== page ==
Growing up in New York City, Alexa Ray Joel had more than her parents to look to for inspiration. Now 28, she’s grown more comfortable with herself and her music, landing a residency at the Carlyle. FLATT editor Jessica Almon had the opportunity to meet with the young star and talk about her experiences growing up and what’s next for Joel.
JESSICA ALMON: Congratulations on your residency at the Carlyle!
ALEXA RAY JOEL: Thank you so much!
JESSICA ALMON: What can people expect from the show?
ALEXA RAY JOEL: It’s going to be extrem-ely eclectic. I’m doing everything from blues to jazz, and it’s going to be extra-soulful because I have that little husky thing in my voice now, which can sometimes work. [laughs] I tend to add a little bit of R&B/Soul into my vocals because I’m so influenced by [artists like] Stevie Wonder and Roberta Flack. But then I have this whole Billie Holiday-esque jazz component that’s there as well. It’s going to be half originals and half covers. I’m going to talk very clearly and pay homage to all of these musicians whom I’m covering and whom I was influenced by but it’s all reinterpreted in a really fresh way.
JESSICA ALMON: And what about your own songs?
ALEXA RAY JOEL: For my own songs, I’m doing a song called “Song of Yesterday,” which is on my first EP, Sketches. I was kind of thinking of Ray Charles’ “Georgia on My Mind” when I wrote it. It just has that classic, soulful sound. I was trying to have it sound like an old blues or jazz standard. Same with the song “Till it Goes Away,” which is kind of more Billie Holiday, “On the Sunny Side of the Street” style. You gotta throw that stuff in—it’s the Carlyle. It’s gotta have those classic, iconic moments intertwined. But the main thing that I want to bring to the table is to weave together these completely different genres and tell a story.
JESSICA ALMON: Is there a cover that you wanted to do, but for some reason, didn’t?
ALEXA RAY JOEL: Unless I can make a cover really fresh, I don’t do it. Which is why I usually end up covering male artists. That being said, to do a Ray Charles or a Stevie Wonder cover is just as intimidating because they’re so brilliant and iconic and prolific, but I somehow feel like, “Okay, I can work with this. I can reinterpret this in my own way.”
JESSICA ALMON: You mention feminizing these songs – when you talk about using the cello to make it softer and romantic – it can really add something to these songs written by men and performed by men.
ALEXA RAY JOEL: Same thing with [my cover of] “Just the Way You Are.” That’s what I did.
JESSICA ALMON: Right, and it almost sounds like a different song in a lot of ways…
ALEXA RAY JOEL: Good! That’s what I wanted. [laughs]
JESSICA ALMON: …because it’s coming from a different place when you sing it. It’s coming from a female place. With your own writing, do you think about representing a female voice when you write, or is it coming from a place of pure inspiration?
ALEXA RAY JOEL: I do always think of representing a female voice. I feel that we as women are finding our way. Not to say that we’re not more empowered now than ever. I think we are, but I think there’s a lot of sexism out there, and that women are predominantly judged and stereotyped in a way that men are not. Even just in the media, when they mention an actress, they always mention her age, and whom she’s been linked to romantically, and there’s always something about her appearance—whether it’s what she’s wearing or her weight… But with a credible male actor, they don’t do that – there’s still an injustice with that. So as a woman, as someone who’s been a late-bloomer, who’s been painfully shy for so much of my life, and I feel like I’m coming out of my shell now, I’m cognizant of having a mature female perspective. I think it’s still an uphill battle for women everywhere, not just in Hollywood.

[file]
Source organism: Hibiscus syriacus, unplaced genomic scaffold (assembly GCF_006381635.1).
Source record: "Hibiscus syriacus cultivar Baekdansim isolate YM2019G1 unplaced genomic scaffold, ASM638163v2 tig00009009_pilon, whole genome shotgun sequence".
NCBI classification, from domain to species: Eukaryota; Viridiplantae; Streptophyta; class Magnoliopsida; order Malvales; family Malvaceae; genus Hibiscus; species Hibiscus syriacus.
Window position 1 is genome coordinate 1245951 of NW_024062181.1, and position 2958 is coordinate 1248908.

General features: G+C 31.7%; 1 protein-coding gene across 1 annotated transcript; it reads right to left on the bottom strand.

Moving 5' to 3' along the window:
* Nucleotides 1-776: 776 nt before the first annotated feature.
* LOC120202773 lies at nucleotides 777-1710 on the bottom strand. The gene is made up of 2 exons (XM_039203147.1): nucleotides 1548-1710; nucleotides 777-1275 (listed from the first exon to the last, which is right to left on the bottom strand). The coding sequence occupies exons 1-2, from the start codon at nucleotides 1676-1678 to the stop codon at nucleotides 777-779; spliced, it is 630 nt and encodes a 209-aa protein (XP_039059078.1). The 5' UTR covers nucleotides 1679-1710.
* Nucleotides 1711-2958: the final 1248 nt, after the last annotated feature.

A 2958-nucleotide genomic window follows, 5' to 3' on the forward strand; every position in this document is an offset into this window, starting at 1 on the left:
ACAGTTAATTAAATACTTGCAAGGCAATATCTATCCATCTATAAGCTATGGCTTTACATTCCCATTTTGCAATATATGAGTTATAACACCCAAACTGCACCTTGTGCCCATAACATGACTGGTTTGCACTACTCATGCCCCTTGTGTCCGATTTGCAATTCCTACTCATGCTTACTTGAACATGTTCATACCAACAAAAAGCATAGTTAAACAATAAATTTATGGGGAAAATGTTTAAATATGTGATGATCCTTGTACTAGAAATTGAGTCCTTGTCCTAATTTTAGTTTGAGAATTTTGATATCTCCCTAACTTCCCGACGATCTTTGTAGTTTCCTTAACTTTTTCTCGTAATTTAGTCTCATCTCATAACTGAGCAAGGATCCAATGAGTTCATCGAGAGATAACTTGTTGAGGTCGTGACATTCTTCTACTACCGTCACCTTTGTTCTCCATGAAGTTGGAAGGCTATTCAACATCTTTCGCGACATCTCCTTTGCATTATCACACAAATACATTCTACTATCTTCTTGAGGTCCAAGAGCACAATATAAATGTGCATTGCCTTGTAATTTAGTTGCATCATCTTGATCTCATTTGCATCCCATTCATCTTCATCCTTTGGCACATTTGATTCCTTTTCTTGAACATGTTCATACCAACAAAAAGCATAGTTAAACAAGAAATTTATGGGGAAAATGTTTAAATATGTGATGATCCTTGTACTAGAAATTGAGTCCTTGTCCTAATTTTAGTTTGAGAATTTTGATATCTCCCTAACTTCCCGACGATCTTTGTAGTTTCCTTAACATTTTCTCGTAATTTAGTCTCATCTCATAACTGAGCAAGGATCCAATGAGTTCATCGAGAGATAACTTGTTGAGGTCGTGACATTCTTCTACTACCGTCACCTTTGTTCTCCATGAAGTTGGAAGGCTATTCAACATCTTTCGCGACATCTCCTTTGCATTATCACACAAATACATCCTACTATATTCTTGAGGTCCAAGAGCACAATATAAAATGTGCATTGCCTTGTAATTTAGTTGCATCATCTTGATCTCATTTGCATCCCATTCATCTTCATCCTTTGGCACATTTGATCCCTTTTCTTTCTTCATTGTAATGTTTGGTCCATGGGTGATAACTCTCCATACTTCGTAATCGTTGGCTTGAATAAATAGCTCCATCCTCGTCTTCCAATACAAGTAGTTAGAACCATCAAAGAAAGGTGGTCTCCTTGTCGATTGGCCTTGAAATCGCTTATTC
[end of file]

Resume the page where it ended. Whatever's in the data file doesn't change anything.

JESSICA ALMON: I love the song “Beg You to Stay.” On the one hand, it’s so vulnerable, but on the other there’s something tongue-and-cheek about it that makes me feel like you’re speaking to women, not a guy.
ALEXA RAY JOEL: “I’m a doll / You can mold me / Just take me apart and glue me back.” It’s a little play on how women can find themselves in very masochistic roles in relationships, where you are controlled and manipulated by a man.
JESSICA ALMON: It felt subversive.
ALEXA RAY JOEL: I was trying to be really subversive and irreverent. I was really emotional when I wrote it. I was getting over a bad breakup—my first boyfriend. You know, first heartbreak is always intense. I remember crying when I was writing it but then almost laughing at some of the ironic themes of the song. It was really cathartic, and when I put it out, I was hoping it would be cathartic for other women because it is really revealing lyrics, and not necessarily so flattering to admit that you’re in this position where you’re begging somebody to stay and don’t care what you have to do to get them to stay. It’s not something I was proud of, to be in that place. But I think a lot of women are in that place. They do feel powerless, and they do feel controlled against their will, and there’s such a fear of being alone. There’s a profound fear of not having male acceptance in general or a specific guy. I was addressing that, and it felt like one of the braver things I’d written, because I was pouring my guts out.
JESSICA ALMON: You grew up in New York, right?
ALEXA RAY JOEL: I was born in New York Hospital. So it doesn’t get any more New York than that! I’ve been vacillating between Manhattan and Long Island – they’re both my homes.